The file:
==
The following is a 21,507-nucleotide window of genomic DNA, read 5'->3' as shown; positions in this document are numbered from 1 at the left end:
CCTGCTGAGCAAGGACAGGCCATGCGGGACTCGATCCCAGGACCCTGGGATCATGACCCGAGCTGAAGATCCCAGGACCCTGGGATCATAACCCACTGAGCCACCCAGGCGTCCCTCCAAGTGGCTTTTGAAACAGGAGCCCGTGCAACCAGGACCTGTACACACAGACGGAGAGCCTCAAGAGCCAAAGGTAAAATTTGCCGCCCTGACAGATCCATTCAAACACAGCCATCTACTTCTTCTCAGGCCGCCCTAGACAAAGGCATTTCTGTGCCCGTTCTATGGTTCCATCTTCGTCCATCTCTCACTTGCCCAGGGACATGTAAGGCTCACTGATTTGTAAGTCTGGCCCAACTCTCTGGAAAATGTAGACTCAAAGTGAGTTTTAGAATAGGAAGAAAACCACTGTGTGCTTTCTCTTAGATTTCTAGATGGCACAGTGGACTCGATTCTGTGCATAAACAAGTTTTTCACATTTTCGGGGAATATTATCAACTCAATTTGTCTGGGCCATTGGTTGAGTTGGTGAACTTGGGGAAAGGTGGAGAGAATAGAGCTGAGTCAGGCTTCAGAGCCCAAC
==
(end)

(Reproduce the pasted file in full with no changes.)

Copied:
The following is a 21,507-nucleotide window of genomic DNA, read 5'->3' as shown; positions in this document are numbered from 1 at the left end:
CCTGCTGAGCAAGGACAGGCCATGCGGGACTCGATCCCAGGACCCTGGGATCATGACCCGAGCTGAAGATCCCAGGACCCTGGGATCATAACCCACTGAGCCACCCAGGCGTCCCTCCAAGTGGCTTTTGAAACAGGAGCCCGTGCAACCAGGACCTGTACACACAGACGGAGAGCCTCAAGAGCCAAAGGTAAAATTTGCCGCCCTGACAGATCCATTCAAACACAGCCATCTACTTCTTCTCAGGCCGCCCTAGACAAAGGCATTTCTGTGCCCGTTCTATGGTTCCATCTTCGTCCATCTCTCACTTGCCCAGGGACATGTAAGGCTCACTGATTTGTAAGTCTGGCCCAACTCTCTGGAAAATGTAGACTCAAAGTGAGTTTTAGAATAGGAAGAAAACCACTGTGTGCTTTCTCTTAGATTTCTAGATGGCACAGTGGACTCGATTCTGTGCATAAACAAGTTTTTCACATTTTCGGGGAATATTATCAACTCAATTTGTCTGGGCCATTGGTTGAGTTGGTGAACTTGGGGAAAGGTGGAGAGAATAGAGCTGAGTCAGGCTTCAGAGCCCAAC